The Kremlin's Vote: A Jayne Robinson spy thriller, book 1
Defending the West . . . Why has a top United States official been gunned down outside a quiet British pub? A trail of deception misleads the CIA . . . And intelligence operative Jayne Robinson is viciously targeted during a high risk foray into Russia to get the truth.
In this first book in a dramatic new spy series, Robinson is covertly deployed by the CIA in a deniable operation to handle one of its biggest assets in the Kremlin—recruited by her.
But instead, she finds herself grappling to get to the bottom of an apparent threat that seems likely to engulf the White House.
The mission becomes unexpectedly, and deeply, personal for Robinson . . .
Can she outwit one of the Russian foreign intelligence service's most deadly operatives?
Nothing is what it seems in this vortex of deception and deceit.
As she gets closer to the reasons for the killings, the stakes rise . . .
Will Robinson overcome the threats from all that modern Russian spycraft can throw at her?
The Kremlin's Vote, book number one in the new Jayne Robinson series, is a gripping espionage thriller with unexpected twists that will be difficult to put down.
Release date: February 21, 2021
Publisher: The Write Direction Publishing
Print pages: 452
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The Kremlin's Vote: A Jayne Robinson spy thriller, book 1
Pevensey, United Kingdom
The sharp creak of the wooden stair underfoot sounded like a rifle shot in the darkness, causing Neil Knapp to jump slightly. He instinctively moved his foot sideways on the step and stopped still, then listened for any movement on the upper story of the old building, even though he was virtually certain nobody was there.
Nothing. No sounds. He knew there was no danger of the alarm sounding, because he had skillfully disabled it on his way into the property through a rear window. He was also sure it would not have been switched on if anybody was there.
He stood for a moment, ran a hand through his mop of iron-gray hair, and tugged at the thin rubber gloves he had put on before entering. Then he continued up the stairs, now planting his feet wide at the edges of the steps where they were less worn and hopefully less likely to creak. Even if nobody was there, he still wanted to avoid making a noise.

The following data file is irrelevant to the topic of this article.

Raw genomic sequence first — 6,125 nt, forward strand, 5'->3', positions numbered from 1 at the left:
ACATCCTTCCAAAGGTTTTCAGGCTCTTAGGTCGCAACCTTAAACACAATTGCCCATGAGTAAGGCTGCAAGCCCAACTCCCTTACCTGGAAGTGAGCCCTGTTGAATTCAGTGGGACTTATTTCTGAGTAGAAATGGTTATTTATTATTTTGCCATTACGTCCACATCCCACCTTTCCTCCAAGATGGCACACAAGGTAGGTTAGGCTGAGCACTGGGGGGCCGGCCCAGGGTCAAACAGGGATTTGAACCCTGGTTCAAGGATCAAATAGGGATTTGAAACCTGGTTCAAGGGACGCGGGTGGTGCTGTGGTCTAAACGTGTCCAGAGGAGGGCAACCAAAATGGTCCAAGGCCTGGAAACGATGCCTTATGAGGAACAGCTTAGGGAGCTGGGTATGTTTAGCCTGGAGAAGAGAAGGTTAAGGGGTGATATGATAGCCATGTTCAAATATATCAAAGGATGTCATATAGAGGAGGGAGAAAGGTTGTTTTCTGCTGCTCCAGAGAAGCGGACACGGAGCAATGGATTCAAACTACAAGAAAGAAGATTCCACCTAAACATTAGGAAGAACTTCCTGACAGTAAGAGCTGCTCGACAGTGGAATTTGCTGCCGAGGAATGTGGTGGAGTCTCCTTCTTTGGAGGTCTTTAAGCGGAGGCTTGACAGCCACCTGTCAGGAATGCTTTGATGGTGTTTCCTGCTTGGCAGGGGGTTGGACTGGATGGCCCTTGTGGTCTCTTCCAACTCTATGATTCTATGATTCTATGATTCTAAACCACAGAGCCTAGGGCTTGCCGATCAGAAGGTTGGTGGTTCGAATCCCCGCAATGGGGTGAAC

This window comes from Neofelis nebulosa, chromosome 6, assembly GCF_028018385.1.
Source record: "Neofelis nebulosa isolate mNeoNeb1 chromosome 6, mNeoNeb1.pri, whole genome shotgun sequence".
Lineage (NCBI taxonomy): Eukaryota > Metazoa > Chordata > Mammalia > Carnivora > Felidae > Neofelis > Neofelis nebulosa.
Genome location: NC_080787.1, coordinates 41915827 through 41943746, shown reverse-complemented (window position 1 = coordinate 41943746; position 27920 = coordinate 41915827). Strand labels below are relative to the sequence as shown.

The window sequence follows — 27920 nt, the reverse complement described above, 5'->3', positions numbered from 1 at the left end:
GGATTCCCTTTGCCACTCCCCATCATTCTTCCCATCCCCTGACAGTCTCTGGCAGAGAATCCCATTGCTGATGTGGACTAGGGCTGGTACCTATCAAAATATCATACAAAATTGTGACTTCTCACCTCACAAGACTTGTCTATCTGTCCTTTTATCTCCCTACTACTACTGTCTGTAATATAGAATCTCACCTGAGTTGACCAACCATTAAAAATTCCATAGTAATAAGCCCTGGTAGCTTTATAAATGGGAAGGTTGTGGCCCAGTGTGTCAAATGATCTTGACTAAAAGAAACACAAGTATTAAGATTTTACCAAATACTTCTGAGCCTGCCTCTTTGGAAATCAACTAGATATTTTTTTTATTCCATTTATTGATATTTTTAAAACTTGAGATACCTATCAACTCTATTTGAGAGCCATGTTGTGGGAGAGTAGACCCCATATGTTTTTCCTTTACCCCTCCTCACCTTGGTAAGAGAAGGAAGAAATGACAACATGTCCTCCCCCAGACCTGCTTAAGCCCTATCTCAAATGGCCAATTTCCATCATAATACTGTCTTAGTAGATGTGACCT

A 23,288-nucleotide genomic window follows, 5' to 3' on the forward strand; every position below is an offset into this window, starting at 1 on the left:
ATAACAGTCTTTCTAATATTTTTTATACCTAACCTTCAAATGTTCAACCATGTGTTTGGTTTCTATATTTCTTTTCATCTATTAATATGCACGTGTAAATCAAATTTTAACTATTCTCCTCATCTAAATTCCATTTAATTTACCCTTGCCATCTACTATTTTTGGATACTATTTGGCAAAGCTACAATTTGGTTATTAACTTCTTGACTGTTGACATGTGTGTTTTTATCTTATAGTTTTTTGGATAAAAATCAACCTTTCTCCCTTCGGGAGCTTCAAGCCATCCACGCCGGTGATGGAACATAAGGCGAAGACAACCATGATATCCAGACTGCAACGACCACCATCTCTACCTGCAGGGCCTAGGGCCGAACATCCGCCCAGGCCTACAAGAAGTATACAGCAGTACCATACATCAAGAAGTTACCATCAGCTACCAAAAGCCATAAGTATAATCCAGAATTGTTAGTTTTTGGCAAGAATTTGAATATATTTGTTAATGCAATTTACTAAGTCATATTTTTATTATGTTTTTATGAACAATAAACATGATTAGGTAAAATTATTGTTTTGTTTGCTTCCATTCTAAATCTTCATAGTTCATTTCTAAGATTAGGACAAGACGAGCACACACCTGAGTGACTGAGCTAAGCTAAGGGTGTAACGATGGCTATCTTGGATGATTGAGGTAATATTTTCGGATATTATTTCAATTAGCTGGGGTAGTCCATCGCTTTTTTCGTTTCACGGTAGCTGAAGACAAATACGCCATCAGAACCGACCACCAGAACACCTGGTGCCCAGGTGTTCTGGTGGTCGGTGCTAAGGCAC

The building, a 650-year-old former mint house that had been converted into a high-end antiques dealership, was among the oldest in the historic village of Pevensey. It stood just a few yards across High Street from Pevensey Castle, the remains of a fort originally built by the Romans in AD 290 and massively expanded by the Normans following their invasion of England in 1066.
Knapp reached the top of the stairs and paused again. He coughed heavily and then felt a sneeze coming. He tried to stifle it but failed to get his handkerchief out of his pocket quickly enough. The noise echoed around the building, and he cursed inwardly as he blew his nose. He always seemed to come down with some kind of heavy cold as winter turned into spring.
He knew from a previous reconnaissance visit to the dealership exactly where he needed to go. The business owner had installed a wall safe in the large office on the southwestern corner, and inside it were the four objects he had been commissioned to steal.
He had done a slight double take when the request came to him. Never before had he been asked to steal wooden ducks.
But these were no ordinary wooden ducks. They were finely carved decoys that were destined for sale at Sotheby’s auction house the following Friday, each with an estimated valuation in excess of £200,000.
They all dated back to between 1915 and 1920 and were produced by Elmer Crowell, a master carver from East Harwich, Massachusetts. Their current owner, a friend of the dealer whose property Knapp was now in, was sending them to auction with the aim of taking a big profit on his original investment. However, Knapp’s client, based in Amsterdam, had heard on the grapevine about the imminent sale a few days earlier and had called him. It wasn’t the first such request from that particular client.
Within a couple of minutes, Knapp had used his set of picks and rakes to open the locked door to the office and had begun work on the safe door, which was hidden behind a hinged wooden panel. There was just enough illumination coming in through the window from a streetlight near the Royal Oak and Castle pub across the road, thus allowing Knapp to avoid using his flashlight.
He coughed or sneezed occasionally as he worked, swearing out loud in his native Liverpudlian accent every time he did so. It took him twenty minutes of head-scratching work before the door of the safe finally swung open.
Knapp saw the decoys immediately, all in thick protective plastic packaging. He removed them and placed them carefully in his backpack. There were other items in the safe, including a small plastic bag containing what looked like old coins. Knapp hesitated for a moment, glancing up at a clock on the wall, which read twenty minutes past one in the morning. Then he picked up the coins and pushed them into his backpack and zipped it shut. He was no antiques expert himself, but he figured the coins were almost certainly worth something if they were locked away. Then he closed the safe and refastened the wooden panel.